In this faith vs. works conversation, I have seen it as a Paul of Romans verses James. Here it is clearly Jesus who calls himself and us to a faith that acts, a faith that shows up mightily in God working through us. James writes to the believers in a time before the Bible was compiled. His words mirror Jesus’s words that a genuine faith DOES.
God is calling us to love each person as he does, to forgive each person as he does, and to have mercy on each person as he does. Ouch. That is a hard truth. How in the world can we possibly do this? It is only by his Spirit moving in and through our hearts and minds. His life force transforming our hearts and thoughts to be more like his.
James’s teaching here draws us back to Jesus’s very Words, that is his upside-down teachings on choosing humility, on loving our enemies, on giving without expecting repayment. Jesus pushed a very active faith, full of love for neighbors and those opposed to us. Jesus didn’t want people to just intellectually agree to his truth, but to fully, deeply live their lives from that Truth.
I wonder if those who were struggling under the oppression of the rich and powerful believed that the trials and temptations before them came from the hand of God. Did they think they were being punished and drug through the dirt of life at God’s doing? Here, James refutes that thinking.
I wonder if Jesus is who James has in mind. He witnessed his brother’s ministry, mighty and yet at the time mocked even by James himself. Jesus was misunderstood and mistreated just as his followers experienced in those early decades of the Church. James saw what Jesus endured from a front row seat. And, he saw Him receive the crown of life, the resurrection of the dead. He saw the end of the story for each of us!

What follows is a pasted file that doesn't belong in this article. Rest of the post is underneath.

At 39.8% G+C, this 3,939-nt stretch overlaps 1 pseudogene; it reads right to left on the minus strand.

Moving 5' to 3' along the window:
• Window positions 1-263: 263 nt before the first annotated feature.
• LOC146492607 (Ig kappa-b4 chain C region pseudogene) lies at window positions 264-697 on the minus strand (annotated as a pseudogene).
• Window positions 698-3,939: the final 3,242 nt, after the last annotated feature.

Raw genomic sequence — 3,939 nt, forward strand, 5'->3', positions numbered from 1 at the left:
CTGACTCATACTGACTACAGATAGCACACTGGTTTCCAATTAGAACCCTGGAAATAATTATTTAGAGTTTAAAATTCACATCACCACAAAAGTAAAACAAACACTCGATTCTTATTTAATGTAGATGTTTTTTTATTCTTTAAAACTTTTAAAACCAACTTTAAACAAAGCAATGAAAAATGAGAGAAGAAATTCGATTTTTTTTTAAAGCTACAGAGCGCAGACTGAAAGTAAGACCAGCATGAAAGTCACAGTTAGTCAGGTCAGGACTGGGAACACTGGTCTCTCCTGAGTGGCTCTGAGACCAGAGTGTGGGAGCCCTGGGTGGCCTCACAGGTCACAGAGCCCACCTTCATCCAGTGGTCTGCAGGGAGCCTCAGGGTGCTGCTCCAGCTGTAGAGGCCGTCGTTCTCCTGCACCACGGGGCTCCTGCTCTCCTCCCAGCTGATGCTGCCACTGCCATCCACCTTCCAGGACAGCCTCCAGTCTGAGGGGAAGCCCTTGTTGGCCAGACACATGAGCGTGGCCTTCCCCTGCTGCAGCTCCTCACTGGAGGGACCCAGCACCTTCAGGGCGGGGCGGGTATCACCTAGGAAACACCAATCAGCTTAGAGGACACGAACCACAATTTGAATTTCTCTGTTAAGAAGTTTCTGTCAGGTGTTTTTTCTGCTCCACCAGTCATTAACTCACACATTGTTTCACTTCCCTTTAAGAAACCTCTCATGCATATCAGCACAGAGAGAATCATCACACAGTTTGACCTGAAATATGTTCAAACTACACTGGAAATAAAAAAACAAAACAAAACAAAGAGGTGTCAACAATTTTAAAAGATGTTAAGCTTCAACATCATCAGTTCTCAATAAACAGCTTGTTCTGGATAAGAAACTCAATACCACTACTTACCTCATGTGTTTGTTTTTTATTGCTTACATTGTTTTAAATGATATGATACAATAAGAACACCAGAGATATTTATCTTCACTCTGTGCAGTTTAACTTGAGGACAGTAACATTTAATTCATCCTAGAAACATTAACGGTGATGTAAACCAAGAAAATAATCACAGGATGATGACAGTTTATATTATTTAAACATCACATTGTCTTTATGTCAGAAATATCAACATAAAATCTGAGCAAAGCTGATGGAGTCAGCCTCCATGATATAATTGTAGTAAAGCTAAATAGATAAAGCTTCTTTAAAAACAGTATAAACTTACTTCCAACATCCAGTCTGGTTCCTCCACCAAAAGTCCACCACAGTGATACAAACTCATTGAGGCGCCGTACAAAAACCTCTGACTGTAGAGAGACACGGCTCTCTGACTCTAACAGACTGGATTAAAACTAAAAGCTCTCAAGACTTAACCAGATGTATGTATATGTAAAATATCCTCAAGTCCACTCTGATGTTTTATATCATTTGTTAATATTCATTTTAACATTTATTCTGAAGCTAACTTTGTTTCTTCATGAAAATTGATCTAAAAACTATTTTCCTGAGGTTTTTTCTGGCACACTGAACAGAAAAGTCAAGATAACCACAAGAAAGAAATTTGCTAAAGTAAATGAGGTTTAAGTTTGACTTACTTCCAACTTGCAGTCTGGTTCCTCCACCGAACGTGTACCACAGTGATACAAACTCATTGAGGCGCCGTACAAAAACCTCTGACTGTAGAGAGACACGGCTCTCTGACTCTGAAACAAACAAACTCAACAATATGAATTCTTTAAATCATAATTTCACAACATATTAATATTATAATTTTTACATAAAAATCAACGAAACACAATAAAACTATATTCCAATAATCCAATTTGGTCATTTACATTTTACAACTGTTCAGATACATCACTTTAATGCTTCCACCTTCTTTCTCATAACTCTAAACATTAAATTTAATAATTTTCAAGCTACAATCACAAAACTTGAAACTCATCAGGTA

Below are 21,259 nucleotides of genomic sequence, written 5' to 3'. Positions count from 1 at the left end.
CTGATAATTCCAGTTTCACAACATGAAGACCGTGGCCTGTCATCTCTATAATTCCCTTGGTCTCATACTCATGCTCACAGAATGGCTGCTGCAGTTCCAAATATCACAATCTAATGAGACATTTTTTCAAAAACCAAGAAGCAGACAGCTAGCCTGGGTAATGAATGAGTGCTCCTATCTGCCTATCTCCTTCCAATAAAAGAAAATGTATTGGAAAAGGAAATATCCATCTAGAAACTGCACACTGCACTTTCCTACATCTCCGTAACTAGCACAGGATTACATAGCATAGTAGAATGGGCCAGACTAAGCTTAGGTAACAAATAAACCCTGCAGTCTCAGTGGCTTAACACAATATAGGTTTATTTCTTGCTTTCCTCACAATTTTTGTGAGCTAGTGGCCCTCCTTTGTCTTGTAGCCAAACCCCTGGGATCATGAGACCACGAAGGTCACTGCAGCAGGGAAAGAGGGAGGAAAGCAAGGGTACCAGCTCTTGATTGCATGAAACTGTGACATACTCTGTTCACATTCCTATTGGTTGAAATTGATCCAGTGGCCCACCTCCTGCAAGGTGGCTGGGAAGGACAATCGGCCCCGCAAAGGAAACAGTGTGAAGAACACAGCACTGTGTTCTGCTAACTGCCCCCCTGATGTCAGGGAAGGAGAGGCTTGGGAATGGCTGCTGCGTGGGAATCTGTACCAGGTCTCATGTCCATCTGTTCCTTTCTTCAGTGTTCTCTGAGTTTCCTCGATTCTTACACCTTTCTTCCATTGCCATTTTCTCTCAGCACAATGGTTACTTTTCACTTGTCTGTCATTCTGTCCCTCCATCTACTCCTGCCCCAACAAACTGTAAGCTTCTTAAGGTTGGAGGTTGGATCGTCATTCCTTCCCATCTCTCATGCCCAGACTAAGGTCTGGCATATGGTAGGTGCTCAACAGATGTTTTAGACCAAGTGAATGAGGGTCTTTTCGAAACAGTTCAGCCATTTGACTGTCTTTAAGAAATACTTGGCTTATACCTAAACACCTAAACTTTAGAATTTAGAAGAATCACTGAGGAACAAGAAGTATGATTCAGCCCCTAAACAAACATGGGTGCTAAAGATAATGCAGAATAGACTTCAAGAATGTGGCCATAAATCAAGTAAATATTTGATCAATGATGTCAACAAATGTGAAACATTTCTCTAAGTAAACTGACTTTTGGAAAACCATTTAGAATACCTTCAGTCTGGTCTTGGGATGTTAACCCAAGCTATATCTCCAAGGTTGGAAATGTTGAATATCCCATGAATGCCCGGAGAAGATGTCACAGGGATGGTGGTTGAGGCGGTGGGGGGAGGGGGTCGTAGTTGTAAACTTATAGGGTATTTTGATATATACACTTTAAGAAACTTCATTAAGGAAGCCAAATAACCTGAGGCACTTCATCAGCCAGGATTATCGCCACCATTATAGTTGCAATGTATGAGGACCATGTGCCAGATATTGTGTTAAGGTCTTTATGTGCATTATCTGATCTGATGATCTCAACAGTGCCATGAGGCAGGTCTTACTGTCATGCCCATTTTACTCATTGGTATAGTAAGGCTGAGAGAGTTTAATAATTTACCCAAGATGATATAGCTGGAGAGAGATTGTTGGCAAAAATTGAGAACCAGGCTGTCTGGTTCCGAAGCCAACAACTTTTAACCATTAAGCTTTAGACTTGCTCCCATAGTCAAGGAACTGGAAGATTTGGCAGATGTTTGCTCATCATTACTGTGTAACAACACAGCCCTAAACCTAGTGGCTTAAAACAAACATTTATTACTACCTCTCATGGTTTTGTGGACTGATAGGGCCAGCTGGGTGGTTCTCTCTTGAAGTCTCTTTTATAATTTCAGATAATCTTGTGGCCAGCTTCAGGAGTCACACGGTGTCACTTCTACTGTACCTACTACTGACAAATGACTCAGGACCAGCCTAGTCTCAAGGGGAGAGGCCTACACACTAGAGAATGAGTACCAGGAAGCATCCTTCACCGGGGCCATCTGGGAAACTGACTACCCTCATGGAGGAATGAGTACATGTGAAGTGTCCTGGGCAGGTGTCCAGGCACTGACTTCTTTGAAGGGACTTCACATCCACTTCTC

The wealthy and powerful Jews and Romans in this era exacted taxes and mistreated this group to the point that many were tempted into violent means of revenge. It is into this context that James tells the people to “consider it all joy whenever you face trials of many kinds.” Why would he say to consider it a joy? The testing of their faith produces perseverance and leads to maturity. How could they possibly live into this joy? How can we possibly do this in light of what we face today?
James was the brother of Jesus. I wonder what it would have been like to grow up with Jesus. Was he an annoyingly perfect brother or absolutely wonderful? We do know that James didn’t believe in Jesus during his three-year ministry, but Jesus appeared to him after his resurrection. It seems that experience totally altered James. I